July 12th, 2024

New college grad calls VR program a form of art


By Lethbridge Herald on October 17, 2023.

Herald photo by Steffanie Costigan Marko Hilgersom, chief marshall and registrar, carries the ceremonial mace into convocation ceremonies Saturday. The mace symbolizes the internal authority of president and board of governors.

Steffanie Costigan
LOCAL JOURNALISM INITIATIVE REPORTER

This year’s Lethbridge College fall convocation celebration had many bright and talented students completing their programs, all looking forward to a bright new start. 

Raphael Aubut was one among the graduating students who completed his certificate in Virtual and Augmented Reality. He shared his experience in the program before Saturday’s ceremony in the Val Matteotti Gymnasium at the college.

“The program was really hands-on. So it was really during the whole year, I felt like I was getting more experience already. It’s not like a classic program where you listen to the teacher explain you the theory, and then you do the practice, or you exercise your theory in real life after the program,” said Aubut.

He was among 500 students who received their degrees, diplomas, certificates and apprenticeship credentials this month from the college.

 About 150 crossed the stage on Saturday morning.

Aubut – who was the featured graduate – completed his studies with a perfect four-point GPA graduating with honours with great distinction. 

He said the program is a form of art but not for everyone.

“I will say the program is art. So that’s something we want to say. But the program is really hard. It’s not for people who just want to add the certificate. And at the end, say ‘I have this certificate, I’m gonna get a job.’ This program is also teaching you how to learn in general, teach you how to keep updated in the technology,” expressed Aubut.

Aubut said he travelled from Quebec, having already completed his degree in administration before coming to study Virtual and Augmented Reality at Lethbridge College. He said he learned English from friends and video games and had a passion for VR, feeling it could be the next form of internet. 

“I was learning English from video games, YouTube and friends. And I was always with technology. And after my degree, I decided to look for VR, and just in general, learning more about this technology to push this to the next level, because right now we see this technology as a gaming site. But I was seeing this as the next internet.”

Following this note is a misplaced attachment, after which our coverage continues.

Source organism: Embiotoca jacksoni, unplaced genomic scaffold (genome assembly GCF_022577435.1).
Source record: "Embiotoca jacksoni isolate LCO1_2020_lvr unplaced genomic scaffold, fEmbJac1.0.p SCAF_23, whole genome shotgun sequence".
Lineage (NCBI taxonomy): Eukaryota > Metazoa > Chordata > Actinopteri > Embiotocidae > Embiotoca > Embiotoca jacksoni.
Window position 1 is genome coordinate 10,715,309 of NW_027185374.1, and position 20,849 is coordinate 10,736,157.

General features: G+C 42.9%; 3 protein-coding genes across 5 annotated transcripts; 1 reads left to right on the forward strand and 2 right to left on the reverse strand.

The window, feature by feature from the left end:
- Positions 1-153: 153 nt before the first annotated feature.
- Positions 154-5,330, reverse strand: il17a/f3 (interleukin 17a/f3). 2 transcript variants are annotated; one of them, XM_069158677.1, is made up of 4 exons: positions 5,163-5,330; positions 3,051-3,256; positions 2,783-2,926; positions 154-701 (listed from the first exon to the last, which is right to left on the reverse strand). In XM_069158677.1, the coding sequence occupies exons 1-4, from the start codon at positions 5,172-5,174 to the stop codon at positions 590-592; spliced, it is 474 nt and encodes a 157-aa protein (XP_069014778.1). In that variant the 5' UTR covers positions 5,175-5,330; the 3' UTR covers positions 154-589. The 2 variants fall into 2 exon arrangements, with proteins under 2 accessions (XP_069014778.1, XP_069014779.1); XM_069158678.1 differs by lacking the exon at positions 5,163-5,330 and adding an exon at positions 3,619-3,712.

Aubut shared his goals moving forward now that he has completed his studies and the opportunities before him.

 “My goal is to push this technology, where I think it should be, which is a lot further,” said Aubut.

His efforts have already landed him work – at the college.

“I got a job where I’m working in start a research department in Lethbridge College where we are doing research in VR, all the technology,” said Aubut.

Aubut described a virtual reality he created for individuals to be able to experience being in the coulees and hearing the sound of birds singing.

 He said even though the program was one year he feels the workload was as heavy as his previous three-year degree.

“When I came here, even though it’s only one year, I put almost the same amount of work in the three years combined with my degree. At the end, even though it was one year, it was really good. And I really felt accomplished after what I’ve done.”

Aubut voiced the enjoyment he experienced while studying and completing his program.“Just a really good way of teaching. 

“Not only the technology, but just in general, it was interesting. It was fun. It was when I was doing stuff, I felt it’s going to be useful because I was able to see the result,” said Aubut.

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